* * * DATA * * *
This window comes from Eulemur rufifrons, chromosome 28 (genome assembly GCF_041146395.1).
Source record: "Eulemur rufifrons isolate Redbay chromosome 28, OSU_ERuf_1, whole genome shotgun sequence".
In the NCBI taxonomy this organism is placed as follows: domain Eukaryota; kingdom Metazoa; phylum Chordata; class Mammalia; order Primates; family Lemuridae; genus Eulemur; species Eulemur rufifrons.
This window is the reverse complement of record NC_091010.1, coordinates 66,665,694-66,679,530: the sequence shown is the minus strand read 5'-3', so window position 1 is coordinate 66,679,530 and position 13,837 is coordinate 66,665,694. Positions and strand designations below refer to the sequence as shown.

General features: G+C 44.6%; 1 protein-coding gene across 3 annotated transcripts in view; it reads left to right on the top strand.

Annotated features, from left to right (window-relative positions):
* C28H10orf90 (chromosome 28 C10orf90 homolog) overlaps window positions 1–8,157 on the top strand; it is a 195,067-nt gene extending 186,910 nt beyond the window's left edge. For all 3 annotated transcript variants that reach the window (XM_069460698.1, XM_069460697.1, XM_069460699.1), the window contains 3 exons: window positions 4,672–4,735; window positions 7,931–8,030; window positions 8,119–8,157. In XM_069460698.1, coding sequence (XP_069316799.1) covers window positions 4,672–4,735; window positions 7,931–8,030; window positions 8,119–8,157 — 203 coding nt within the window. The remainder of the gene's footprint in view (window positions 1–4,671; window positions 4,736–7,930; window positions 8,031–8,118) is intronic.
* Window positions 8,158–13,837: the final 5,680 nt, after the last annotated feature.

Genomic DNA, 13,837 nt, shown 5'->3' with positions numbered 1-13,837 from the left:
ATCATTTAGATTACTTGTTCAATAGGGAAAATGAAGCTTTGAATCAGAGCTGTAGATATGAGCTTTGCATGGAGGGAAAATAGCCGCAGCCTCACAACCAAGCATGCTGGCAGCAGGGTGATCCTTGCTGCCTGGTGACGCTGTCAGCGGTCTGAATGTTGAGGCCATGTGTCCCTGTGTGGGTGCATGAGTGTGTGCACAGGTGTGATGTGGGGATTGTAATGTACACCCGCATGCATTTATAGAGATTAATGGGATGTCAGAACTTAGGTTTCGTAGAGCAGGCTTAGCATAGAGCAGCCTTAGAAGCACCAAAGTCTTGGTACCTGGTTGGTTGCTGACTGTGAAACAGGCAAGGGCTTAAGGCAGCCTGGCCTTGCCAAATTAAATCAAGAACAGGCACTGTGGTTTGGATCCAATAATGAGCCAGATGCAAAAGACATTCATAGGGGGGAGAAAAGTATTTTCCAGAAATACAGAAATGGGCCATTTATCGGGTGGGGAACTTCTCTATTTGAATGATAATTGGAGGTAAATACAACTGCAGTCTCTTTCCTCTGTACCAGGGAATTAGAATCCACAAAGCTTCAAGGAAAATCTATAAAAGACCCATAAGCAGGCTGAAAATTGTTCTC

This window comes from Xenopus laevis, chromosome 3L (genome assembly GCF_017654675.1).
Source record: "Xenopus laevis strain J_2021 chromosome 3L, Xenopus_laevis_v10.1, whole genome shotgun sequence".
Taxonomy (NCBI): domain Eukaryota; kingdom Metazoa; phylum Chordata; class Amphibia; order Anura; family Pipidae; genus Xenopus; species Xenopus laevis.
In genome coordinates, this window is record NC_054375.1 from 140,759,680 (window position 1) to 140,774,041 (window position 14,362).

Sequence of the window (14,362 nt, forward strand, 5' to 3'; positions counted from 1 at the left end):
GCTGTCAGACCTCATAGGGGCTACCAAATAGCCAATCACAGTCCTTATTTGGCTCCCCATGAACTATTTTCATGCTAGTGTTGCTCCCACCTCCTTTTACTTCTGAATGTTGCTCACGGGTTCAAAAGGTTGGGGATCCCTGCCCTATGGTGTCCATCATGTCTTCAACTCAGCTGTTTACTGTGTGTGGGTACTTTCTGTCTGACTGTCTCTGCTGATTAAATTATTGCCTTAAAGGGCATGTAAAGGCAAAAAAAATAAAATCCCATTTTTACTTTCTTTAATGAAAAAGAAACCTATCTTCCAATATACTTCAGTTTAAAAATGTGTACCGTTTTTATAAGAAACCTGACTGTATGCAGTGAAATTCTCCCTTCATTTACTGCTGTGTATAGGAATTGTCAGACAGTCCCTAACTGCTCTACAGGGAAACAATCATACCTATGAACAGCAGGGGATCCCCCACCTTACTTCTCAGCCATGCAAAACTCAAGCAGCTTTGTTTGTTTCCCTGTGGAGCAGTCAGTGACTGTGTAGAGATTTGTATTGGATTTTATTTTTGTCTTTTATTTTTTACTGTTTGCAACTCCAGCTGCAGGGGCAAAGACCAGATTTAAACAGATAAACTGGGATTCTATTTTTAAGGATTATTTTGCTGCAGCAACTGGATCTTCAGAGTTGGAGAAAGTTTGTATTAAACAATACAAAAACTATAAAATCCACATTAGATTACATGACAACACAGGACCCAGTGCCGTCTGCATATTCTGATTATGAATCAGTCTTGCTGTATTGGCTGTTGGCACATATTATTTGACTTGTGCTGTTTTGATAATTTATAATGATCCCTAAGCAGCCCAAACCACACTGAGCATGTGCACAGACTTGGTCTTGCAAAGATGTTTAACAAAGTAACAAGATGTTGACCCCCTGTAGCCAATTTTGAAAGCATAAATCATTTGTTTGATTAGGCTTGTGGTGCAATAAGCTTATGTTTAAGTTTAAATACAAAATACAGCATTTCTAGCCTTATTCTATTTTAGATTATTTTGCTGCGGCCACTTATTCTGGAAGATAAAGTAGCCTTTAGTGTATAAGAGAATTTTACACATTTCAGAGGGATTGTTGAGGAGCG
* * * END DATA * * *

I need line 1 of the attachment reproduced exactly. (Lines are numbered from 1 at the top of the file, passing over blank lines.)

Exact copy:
This window comes from Eulemur rufifrons, chromosome 28 (genome assembly GCF_041146395.1).